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Leaky gut

Leaky Gut Syndrome and Irritable Bowel: What Causes Gut Problems?

Leaky Gut Syndrome

The gut or intestines play an important role in protecting the body from harmful bacteria and toxins.  However, the gut has other important functions than digestion. It contains most of our immune system and produces neurotransmitters like serotonin and acetylcholine. The gut-brain axis consists of a two-way communication system between the brain and the gut system.  This connection links the emotional and cognitive centers of the brain with GI  functions. Individuals with leaky gut are more likely to suffer from autoimmune disease, anxiety, and depression because of the disruption of the gut-brain axis. They are also more likely to suffer from recurrent infections and inflammatory diseases. Leaky gut syndrome( LGS)  is a digestive condition that affects the lining of the intestines. Leaky gut syndrome symptoms include abdominal bloating, gas, cramps, food sensitivities, diarrhea, and constipation occur.  Other symptoms might include nutritional deficiencies, fatigue, headaches, difficulty focusing,  skin problems, and joint pain.  Leaky gut results in increased permeability of the intestines allowing large particles of ingested foods that would normally be kept out to enter the bloodstream resulting in food sensitivities. The exact cause of leaky gut is unknown but an overgrowth of yeast and bad bacteria, lack of good bacteria( flora), decreased stomach acid or enzymes,  stress, antibiotics, lack of fiber, alcohol and processed foods may play a role.  A  past or current history of chemotherapy, radiation, recurrent infections, and diabetes is more likely to be associated with those who suffer from the leaky gut syndrome.

Our intestines become leaky (increased permeability) when the intestinal lining does not work properly. Normally there are GI cells that form a tight barrier that controls what we absorb into the bloodstream.  An unhealthy gut may have large cracks or openings that allow partially digested food, toxins, and bacteria to penetrate the tissues beneath it. This structural change may cause bad changes in the gut flora that could lead to inflammation and digestion problems along with imbalances in the gut microbial can trigger the body’s immune response which leads to inflammation. It is thought that this inflammation leads to increase intestinal permeability seen in leaky gut syndrome. Patients with celiac disease, irritable bowel, and Crohn’s disease experience the loosening of the tight junction as seen in leaky gut syndrome. They also experience the loss of microvilli ( tiny hair on the intestinal cells that absorbs nutrients are seen in all these conditions. It is unclear if they are the same diseases or the progression of each other. The consequences of a leaky gut can be dire. It is thought to be linked to autoimmune disorders and many other chronic diseases. A leaky gut also appears to be associated with chronic fatigue syndrome, fibromyalgia, chronic infections,  autism, diabetes, polycystic ovary syndrome, food allergies, liver disease, asthma, acne, obesity, and mental illness.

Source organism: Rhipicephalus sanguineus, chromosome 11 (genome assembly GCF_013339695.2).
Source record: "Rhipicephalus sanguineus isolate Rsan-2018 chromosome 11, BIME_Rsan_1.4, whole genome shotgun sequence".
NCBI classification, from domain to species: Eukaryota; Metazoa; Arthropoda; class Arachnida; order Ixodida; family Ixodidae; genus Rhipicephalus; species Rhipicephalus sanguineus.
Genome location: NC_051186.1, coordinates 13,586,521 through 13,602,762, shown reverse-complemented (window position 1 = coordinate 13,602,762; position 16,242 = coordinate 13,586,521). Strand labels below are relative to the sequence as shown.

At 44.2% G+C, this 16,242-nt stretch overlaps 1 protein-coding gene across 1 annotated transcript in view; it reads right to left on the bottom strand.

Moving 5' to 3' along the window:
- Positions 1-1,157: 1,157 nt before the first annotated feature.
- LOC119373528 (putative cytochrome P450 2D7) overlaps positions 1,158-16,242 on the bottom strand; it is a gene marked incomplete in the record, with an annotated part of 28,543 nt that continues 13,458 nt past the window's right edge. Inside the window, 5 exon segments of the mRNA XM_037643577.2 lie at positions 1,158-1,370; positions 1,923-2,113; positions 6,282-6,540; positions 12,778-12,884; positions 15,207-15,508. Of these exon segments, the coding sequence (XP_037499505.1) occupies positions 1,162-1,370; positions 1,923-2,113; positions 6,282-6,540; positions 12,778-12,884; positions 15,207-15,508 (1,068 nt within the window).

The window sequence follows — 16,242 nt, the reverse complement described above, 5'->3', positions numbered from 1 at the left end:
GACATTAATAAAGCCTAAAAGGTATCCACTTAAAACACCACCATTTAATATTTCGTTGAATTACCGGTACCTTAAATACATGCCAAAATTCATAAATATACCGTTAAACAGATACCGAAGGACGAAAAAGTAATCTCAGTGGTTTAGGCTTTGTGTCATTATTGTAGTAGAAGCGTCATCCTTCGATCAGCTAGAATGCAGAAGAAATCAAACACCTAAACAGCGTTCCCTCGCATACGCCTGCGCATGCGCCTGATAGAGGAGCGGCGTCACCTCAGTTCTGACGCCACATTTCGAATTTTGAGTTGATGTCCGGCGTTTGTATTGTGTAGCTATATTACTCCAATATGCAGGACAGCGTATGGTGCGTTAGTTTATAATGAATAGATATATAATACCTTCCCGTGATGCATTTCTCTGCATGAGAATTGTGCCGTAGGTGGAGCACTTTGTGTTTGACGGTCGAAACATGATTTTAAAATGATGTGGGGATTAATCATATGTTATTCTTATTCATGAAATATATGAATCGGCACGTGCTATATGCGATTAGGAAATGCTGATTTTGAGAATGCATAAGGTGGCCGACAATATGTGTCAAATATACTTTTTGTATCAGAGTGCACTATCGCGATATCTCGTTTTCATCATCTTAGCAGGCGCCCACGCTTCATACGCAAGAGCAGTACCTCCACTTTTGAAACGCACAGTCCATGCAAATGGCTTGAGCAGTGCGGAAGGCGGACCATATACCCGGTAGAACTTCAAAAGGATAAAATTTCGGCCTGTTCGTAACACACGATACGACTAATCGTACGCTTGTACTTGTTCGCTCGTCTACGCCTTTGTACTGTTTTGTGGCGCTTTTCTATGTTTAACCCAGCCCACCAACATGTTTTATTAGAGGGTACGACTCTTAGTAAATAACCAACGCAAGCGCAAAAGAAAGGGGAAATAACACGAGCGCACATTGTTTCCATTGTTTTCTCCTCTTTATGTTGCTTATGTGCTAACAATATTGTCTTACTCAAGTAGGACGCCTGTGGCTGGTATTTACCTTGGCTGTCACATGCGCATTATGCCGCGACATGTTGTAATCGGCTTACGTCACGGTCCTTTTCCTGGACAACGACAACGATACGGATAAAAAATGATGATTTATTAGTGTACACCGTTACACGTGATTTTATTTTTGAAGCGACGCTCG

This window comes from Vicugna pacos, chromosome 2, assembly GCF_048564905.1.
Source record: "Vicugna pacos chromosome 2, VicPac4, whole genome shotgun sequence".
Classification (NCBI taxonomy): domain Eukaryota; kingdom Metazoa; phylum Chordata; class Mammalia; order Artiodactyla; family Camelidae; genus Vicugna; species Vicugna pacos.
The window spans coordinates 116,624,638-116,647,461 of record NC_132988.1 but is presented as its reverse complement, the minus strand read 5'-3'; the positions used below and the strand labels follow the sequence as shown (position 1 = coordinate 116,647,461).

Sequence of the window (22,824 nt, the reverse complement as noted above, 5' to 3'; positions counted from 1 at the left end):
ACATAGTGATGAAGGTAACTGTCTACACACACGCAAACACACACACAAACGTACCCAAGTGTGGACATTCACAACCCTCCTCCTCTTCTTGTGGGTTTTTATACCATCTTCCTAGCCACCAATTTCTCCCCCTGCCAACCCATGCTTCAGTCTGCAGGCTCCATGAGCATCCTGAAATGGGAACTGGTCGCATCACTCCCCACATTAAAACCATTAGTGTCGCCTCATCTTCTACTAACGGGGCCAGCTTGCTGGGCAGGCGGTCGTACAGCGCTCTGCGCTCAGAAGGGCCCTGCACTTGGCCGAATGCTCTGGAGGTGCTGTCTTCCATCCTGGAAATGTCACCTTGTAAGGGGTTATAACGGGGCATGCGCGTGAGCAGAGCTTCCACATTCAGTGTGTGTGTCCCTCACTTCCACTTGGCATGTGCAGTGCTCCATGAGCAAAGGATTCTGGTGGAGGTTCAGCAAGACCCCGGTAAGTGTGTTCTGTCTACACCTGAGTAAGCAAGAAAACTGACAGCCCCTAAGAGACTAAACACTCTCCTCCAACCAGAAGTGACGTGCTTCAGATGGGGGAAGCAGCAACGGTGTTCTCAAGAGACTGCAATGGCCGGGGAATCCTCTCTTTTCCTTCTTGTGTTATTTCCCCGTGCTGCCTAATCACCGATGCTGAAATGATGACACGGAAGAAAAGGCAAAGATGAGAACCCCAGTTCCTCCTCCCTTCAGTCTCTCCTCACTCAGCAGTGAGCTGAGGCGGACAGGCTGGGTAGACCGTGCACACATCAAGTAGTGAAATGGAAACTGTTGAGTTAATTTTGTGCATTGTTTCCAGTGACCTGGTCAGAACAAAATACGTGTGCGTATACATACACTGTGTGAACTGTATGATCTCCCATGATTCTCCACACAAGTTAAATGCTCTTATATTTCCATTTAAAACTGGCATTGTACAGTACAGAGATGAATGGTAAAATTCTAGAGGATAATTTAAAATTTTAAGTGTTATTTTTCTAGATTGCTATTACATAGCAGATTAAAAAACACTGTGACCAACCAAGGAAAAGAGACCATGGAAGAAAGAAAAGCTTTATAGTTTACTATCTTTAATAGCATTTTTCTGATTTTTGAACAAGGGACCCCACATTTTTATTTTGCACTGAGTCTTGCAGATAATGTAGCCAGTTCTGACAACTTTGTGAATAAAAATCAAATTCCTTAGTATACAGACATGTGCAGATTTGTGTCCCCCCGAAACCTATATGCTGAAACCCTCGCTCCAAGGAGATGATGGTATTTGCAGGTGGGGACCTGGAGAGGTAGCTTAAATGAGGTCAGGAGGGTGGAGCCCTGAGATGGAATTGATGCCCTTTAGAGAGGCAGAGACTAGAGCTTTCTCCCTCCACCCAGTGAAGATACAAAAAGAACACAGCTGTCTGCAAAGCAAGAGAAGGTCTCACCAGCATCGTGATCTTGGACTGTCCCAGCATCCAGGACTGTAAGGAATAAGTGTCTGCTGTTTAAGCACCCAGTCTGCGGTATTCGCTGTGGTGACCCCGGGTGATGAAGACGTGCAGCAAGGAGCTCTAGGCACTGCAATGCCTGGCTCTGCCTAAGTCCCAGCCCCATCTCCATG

How to Heal a Leaky Gut

There are a few things that can help those suffering from leaky gut syndrome symptoms:

  • Talk to a holistic doctor about your symptoms
  • Get tested for food allergies and avoid foods with moderate to severe sensitivity
  • Avoid inflammatory foods like dairy, eggs, gluten, and wheat
  • Avoid processed and fast  foods
  • Eat foods high in fiber
  • Consume foods or supplements high in glutamine
  • Eat green leafy vegetables
  • Take digestive enzymes, which help break down food particles
  • Take  probiotics to help restore gut flora
  • Eat less meat
  • Avoid sugar and artificial sweeteners
  • Exercise regularly
  • Reduce stress
  • Avoid unnecessary use of antibiotics

  Learn more about gastrointestinal health

Digestive Health: Rid Yourself From Parasites, Bacteria and Yeast

About Author

 Ava Bell-Taylor, M.D

Ava Bell-Taylor, M.D

Ava Bell-Taylor, M.D., originally from Atlanta, Georgia, received her Bachelor of Science degree from Spelman College. She later received her medical degree from Morehouse School of Medicine. She completed her Family Practice training at Floyd Medical Center in Rome, Georgia and her psychiatry residency at Emory University School of Medicine. Dr. Bell-Taylor has extensive post-graduate medical training in Functional, Integrative, and Anti-Aging Medicine. She is certified in Functional Medicine. Ava Bell-Taylor, M.D. is a holistic doctor with a focus on functional and integrative medicine. Combining functional medicine with her knowledge of conventional medicine has enabled Dr. Bell-Taylor to help many patients suffering from depression, anxiety, insomnia, attention-deficient, dementia, and eating disorders. Dr. Bell-Taylor specializes in functional medicine with a special emphasis on how hormone disorders, environmental factors, lifestyle choices, and nutritional deficiencies contribute to brain dysfunction, like depression, attention deficiency, anxiety, insomnia, dementia, and other chronic medical illnesses. Dr. Ava Bell- Taylor is the co-author with her husband, Eldred B, Taylor, M.D, of two must-read books, Are Your Hormone Making You Sick? and The Stress Connection: How Adrenal Gland Dysfunction Effects Your Health.

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